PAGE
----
Although there is no conclusive studies on the impact of primary prevention strategies23, many researchers1-8,12,13,16,19-22,24-27 admit that it is necessary to increase public awareness about cancer and precancerous lesions, including knowledge about the risk factors.

Information campaigns in the media, according to Van Der Waal et al.24, have little effect; however, the distribution of leaflets can be very useful. Among the participants of this present study, this assertion is corroborated, since many of those who had received information reported educational materials as a major source available in the basic health units.

The problem regarding to this strategy type is that the specific educative materials on the oral cancer are still few and those available generally are in a language not accessible to the understanding of the lay population19,20,24,27. Ent Thus, there is a failure to produce this material type to be shown among the population, so it is necessary that the professionals responsible for preparing the material to consider the population level with which they will work.

As evidenced by Herr et al.7, it is important that professionals of health services act in different social spaces, spreading accessible technical and scientific knowledge, and demystifying the disease, because the more informed the population are, the greater is the possibility to enable the identification of risk factors and to seek the prevention and diagnosis.

It should be noted that, although the nonprobability sampling design used in this study might be considered a limitation, our understanding is that the sample size and the fact that these subjects coming from different geographical areas of the city are factors that minimize the possibility of a bias in the selection of subjects. Therefore, we believe that the results can be extrapolated to the entire school population of the public school system in the city where the research took place. We also understand that the reality identified in this youth group should be occurring in other contexts of Santa Catarina, as well as in other regions of the country.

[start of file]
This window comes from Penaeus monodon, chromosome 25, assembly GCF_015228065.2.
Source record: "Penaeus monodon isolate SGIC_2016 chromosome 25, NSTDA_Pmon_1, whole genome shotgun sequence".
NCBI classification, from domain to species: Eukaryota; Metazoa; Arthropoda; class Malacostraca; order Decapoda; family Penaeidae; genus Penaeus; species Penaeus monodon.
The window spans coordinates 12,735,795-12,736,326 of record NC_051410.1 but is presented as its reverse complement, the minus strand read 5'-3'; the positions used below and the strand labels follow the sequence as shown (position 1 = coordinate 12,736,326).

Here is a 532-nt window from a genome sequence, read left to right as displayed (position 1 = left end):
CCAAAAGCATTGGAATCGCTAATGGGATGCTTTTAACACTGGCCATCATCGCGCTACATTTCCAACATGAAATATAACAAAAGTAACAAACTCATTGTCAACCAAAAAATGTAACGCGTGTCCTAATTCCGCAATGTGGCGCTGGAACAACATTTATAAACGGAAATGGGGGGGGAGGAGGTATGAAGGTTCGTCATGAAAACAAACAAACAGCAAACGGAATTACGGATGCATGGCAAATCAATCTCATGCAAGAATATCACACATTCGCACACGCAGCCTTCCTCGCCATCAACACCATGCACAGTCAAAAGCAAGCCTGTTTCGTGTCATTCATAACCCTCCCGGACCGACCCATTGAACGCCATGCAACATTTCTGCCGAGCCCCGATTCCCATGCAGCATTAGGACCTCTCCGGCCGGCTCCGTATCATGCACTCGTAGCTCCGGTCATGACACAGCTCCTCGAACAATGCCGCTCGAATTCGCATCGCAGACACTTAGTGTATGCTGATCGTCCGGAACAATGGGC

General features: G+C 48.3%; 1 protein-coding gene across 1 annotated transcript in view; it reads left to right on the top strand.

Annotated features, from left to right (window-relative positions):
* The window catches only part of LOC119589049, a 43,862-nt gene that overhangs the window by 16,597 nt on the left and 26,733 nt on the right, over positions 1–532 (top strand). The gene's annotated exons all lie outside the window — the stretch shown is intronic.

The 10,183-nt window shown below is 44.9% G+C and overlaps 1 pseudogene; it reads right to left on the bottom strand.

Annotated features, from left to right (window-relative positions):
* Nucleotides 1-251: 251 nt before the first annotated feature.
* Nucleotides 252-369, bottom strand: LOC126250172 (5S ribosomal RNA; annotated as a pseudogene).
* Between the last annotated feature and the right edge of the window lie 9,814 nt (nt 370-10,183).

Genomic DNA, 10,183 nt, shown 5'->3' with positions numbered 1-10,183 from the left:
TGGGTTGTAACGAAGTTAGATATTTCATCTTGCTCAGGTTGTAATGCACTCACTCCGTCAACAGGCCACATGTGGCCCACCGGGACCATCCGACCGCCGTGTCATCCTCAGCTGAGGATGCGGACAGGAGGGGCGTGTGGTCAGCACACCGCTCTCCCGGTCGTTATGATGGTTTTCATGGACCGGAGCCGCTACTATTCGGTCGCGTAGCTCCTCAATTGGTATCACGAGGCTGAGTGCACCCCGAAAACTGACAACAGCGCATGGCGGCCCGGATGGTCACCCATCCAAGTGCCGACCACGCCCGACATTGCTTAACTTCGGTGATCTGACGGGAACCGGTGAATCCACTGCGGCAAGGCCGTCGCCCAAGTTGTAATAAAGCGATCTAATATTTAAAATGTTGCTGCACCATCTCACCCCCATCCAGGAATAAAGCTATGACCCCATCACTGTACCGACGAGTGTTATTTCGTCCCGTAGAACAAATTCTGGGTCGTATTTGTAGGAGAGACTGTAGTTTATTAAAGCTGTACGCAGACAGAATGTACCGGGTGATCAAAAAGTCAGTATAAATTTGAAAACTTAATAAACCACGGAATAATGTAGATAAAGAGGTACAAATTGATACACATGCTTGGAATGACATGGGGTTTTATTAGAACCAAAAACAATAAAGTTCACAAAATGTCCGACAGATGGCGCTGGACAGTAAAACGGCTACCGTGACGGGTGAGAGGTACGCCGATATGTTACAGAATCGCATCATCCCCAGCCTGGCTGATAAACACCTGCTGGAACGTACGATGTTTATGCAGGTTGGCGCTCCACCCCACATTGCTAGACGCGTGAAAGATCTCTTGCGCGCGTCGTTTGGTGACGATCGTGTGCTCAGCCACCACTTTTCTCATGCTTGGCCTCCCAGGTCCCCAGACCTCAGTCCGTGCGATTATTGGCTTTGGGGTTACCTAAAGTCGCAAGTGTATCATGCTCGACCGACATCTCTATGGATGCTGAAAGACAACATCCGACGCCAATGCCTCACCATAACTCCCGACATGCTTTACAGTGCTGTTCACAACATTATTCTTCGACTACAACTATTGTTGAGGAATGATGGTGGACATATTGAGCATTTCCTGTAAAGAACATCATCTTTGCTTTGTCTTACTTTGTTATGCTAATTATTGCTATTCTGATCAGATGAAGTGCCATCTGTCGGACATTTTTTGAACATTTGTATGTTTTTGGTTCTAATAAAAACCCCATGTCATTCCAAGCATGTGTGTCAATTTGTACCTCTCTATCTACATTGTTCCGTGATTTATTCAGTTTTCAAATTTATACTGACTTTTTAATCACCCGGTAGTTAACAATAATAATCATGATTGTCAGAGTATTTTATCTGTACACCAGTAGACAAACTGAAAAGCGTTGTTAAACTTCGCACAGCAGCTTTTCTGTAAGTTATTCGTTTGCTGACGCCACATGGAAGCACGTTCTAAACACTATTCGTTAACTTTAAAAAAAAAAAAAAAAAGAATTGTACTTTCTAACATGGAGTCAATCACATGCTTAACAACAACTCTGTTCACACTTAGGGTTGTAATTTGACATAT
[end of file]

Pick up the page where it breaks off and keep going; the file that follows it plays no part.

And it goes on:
Given this reality and the positive attitude of respondents as to obtain more knowledge on the subject, the research team has developed lectures with distribution brochures to and the students comprising the target population. Therefore, the research motivated the scholars regarding the acquisition of knowledge that promote attitudes for prevention of oral cancer.

Finally, we point out that these data can be used by city managers responsible for planning educational and preventive actions, strengthening the work already begun with the subjects researched and extending it to the entire population.



Based on the obtained results, it can be concluded that the students of the Public school system in the city of Itajaí do not have adequate knowledge on oral cancer.



The authors thank the Program of Research Fellowship, Article no. 171/FUMDES/ Government of the State of Santa Catarina.



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Corresponding author:
Elisabete Rabaldo Bottan
Curso de Odontologia – Grupo de Pesquisa Atenção à Saúde Individual e Coletiva em Odontologia
Universidade do Vale do Itajaí Rua Uruguai, n. 458 – Centro
CEP 88302-202 – Itajaí – SC – Brasil



Received for publication: February 28, 2014
Accepted for publication: September 2
, 2014